Food & Drink » Features

Fork it over with Wenonah Hauter

Foodopoly writer links fair food to civil rights

by

comment

Wenonah Hauter wants to start a debate. The lifelong activist and executive director of Food & Water Watch, a watchdog agency and nonprofit based in Washington, D.C., wrote the book Foodopoly: The Battle Over the Future of Food and Farming in America to get the conversation going.

In Foodopoly, Hauter casts a deep and bold look into how the history of politics and agriculture have created today's industrial food system. Hauter makes a well-researched case (naming names and all) pinning the consolidation of the food industry as one of the farthest-reaching ails of our dysfunctional economy. She asserts that the largest 20 food companies exert the most control over food and farming, and in the retail sector, four retail chains (Walmart being the biggest offender) control 70 to 90 percent of the market, which has monopolized our food system and concentrated wealth in the worst possible way.

Last week, Hauter visited Charlotte to promote her book. We caught up with her to talk about what democracy has to do with marriage, why we need solidarity in Charlotte and her ceaseless drive to advocate for democracy since becoming an activist in the 1960s.

Creative Loafing: What motivated you to write Foodopoly?

Wenonah Hauter: I've always had a lot of sympathy for farmers. A lot of blame is placed on farmers when it is really food companies and economic interests that benefit from food policy. Farmers are not the drivers of food policy. They are complete victims to the system. They are marketed to by the biotech industry just like consumers are with sugar, fat and salt.

Your book clearly describes a systemic problem within the government and spells out the idea that voting with our fork and supporting localized food communities (like Charlotte) is not enough. How do we, as conscious consumers, not lose hope or get swallowed by the enormity of this issue?

Any of the big battles that we have had, civil rights for example, takes decades. It takes organizing and having that long-term vision and realization that it's a continual struggle to improve the world and living conditions and you're never fully there. There is always the new battle for the next generation. I think a lot of our opponents or economic interests who don't believe in democracy want people to be cynical, give up and feel powerless. It's our job to say having a democracy is kind of like having a good marriage — you have to put some energy into it and so let's start putting some energy into it.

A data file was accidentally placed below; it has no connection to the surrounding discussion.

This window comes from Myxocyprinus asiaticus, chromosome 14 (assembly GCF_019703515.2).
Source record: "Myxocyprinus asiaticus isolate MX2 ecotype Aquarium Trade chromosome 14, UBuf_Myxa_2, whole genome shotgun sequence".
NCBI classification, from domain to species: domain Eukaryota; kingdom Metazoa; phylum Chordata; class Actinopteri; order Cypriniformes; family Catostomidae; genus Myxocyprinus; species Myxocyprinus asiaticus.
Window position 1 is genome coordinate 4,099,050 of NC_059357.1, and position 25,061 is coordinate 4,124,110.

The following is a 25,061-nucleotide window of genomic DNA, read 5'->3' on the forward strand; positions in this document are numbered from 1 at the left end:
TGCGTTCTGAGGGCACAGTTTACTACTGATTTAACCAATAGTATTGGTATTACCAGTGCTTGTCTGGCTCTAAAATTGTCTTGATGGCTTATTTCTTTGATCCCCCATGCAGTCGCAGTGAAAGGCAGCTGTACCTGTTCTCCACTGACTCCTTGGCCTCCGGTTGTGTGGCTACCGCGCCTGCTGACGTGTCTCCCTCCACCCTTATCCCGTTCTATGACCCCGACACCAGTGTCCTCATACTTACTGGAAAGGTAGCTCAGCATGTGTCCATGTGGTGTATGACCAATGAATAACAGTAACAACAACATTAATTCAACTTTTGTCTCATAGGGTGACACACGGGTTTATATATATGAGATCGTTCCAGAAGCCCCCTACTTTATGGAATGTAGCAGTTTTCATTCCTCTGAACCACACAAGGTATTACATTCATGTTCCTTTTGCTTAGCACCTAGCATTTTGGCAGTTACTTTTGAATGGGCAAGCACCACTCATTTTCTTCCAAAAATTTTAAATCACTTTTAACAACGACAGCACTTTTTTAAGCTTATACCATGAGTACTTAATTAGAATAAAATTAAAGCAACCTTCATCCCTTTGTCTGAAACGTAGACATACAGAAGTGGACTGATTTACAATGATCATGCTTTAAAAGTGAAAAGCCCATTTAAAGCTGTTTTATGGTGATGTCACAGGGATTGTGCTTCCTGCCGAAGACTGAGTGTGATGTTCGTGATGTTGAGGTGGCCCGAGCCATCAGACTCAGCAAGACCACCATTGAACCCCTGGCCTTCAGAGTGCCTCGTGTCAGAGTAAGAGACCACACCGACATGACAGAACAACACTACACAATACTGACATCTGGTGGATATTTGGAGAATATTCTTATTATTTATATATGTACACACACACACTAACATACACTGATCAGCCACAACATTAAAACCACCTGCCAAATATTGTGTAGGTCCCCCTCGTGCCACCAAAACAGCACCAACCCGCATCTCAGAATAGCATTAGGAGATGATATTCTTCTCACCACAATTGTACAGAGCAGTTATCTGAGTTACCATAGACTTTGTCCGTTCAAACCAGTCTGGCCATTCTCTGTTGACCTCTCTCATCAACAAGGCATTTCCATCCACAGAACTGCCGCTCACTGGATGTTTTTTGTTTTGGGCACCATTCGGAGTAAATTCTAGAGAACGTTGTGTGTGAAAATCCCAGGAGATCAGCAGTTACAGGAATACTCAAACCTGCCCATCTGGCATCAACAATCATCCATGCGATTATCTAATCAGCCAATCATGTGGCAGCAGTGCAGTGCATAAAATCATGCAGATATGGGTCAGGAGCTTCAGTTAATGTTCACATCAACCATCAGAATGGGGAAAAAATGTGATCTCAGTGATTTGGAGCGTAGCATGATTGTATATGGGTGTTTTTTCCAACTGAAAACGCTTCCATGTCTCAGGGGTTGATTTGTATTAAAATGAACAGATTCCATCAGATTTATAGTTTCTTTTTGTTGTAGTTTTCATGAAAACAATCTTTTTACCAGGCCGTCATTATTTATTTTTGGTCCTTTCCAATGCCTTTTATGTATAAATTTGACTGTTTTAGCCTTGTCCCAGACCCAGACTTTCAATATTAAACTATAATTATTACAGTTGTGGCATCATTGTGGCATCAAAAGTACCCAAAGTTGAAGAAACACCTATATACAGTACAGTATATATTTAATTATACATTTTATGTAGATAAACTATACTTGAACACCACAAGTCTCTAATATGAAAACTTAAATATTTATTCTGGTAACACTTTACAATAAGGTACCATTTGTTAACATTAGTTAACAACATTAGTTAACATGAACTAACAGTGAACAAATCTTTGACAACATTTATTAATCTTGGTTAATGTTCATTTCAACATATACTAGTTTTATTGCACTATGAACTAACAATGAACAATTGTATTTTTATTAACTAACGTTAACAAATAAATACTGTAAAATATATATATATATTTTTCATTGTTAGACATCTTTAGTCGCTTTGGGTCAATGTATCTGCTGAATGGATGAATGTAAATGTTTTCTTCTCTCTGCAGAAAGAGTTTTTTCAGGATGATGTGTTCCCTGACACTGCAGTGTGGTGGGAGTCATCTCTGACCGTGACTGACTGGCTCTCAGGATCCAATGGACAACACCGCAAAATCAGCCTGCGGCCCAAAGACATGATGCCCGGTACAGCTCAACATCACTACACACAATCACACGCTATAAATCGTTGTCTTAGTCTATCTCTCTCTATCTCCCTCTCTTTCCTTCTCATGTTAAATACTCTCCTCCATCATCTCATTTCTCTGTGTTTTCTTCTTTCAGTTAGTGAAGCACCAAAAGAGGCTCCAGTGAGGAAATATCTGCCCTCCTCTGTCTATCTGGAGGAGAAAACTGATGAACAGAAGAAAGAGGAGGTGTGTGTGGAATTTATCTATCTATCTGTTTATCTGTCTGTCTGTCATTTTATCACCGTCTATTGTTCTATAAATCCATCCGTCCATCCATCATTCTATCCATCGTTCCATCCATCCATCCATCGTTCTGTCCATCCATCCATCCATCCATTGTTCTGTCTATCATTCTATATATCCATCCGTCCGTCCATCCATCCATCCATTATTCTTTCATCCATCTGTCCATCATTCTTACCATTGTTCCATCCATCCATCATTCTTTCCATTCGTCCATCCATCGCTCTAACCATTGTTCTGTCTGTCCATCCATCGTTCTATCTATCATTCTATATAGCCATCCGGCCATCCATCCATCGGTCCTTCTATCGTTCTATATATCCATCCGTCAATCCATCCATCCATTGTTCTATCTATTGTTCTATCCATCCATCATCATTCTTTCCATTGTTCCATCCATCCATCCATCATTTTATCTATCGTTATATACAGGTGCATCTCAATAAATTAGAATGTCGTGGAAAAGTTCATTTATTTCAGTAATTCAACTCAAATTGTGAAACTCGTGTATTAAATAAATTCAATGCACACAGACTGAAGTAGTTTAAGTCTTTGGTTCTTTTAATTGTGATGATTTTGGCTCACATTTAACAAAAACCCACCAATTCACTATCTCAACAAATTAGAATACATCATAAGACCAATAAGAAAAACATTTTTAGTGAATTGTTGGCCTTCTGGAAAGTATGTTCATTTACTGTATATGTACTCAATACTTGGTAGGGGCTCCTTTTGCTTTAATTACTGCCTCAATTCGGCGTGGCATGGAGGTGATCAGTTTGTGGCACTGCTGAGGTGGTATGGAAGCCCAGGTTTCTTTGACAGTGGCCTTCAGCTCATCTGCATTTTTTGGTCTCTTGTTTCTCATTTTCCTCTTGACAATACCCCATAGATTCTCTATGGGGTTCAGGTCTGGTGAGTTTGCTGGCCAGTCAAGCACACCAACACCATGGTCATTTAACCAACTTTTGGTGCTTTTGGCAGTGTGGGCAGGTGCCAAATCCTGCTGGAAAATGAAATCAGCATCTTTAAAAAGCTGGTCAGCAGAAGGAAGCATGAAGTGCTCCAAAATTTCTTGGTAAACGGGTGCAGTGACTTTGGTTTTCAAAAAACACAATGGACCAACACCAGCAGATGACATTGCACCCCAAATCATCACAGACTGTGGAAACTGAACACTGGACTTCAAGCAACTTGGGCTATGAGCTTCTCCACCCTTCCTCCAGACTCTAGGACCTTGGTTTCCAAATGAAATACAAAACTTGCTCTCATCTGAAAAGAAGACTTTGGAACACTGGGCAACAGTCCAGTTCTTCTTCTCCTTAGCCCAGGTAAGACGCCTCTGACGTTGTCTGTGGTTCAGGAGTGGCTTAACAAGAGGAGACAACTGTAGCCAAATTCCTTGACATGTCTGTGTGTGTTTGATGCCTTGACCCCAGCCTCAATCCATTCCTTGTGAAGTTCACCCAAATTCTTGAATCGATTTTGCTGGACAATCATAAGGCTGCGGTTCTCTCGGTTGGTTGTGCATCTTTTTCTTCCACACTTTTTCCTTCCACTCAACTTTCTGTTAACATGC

What can we do?

It's really about so much more than food; it's about whether we're going to have a democracy. The goal is to encourage people to get involved and for them to see that we have to develop political power. Building political power is really about getting individuals to work on elections, to connect the issues they care about to elections and then hold the people they elect accountable. People think that once someone is elected, that their work is done and it's really just beginning. The Obama administration is a perfect example of that.

What issues should raise the eyebrows of North Carolinians?

North Carolina could do a lot to impact the entire food system by taking an interest in how animals are processed within the state. There are more than 10 million hogs being raised on factory farms in North Carolina, producing 40 million gallons of untreated manure in open air lagoons that pose hazardous health risks. We need solidarity in Charlotte. The vote is here because much of the leadership is here.

What do you want people to know about the consolidation of our food system?

Many people don't realize that the industry has had a chilling effect on the economy from livestock growers to food and vegetables. It's the elephant in the room and it affects the entire economy. That's why we don't have jobs. If we want to have a food system that's diversified and supports a fair market, then we are going to have to address these larger structural changes.

Foodopoly: The Battle Over the Future of Food and Farming in America

By Wenonah Hauter

(New Press, 368 pages, $26.95)

Add a comment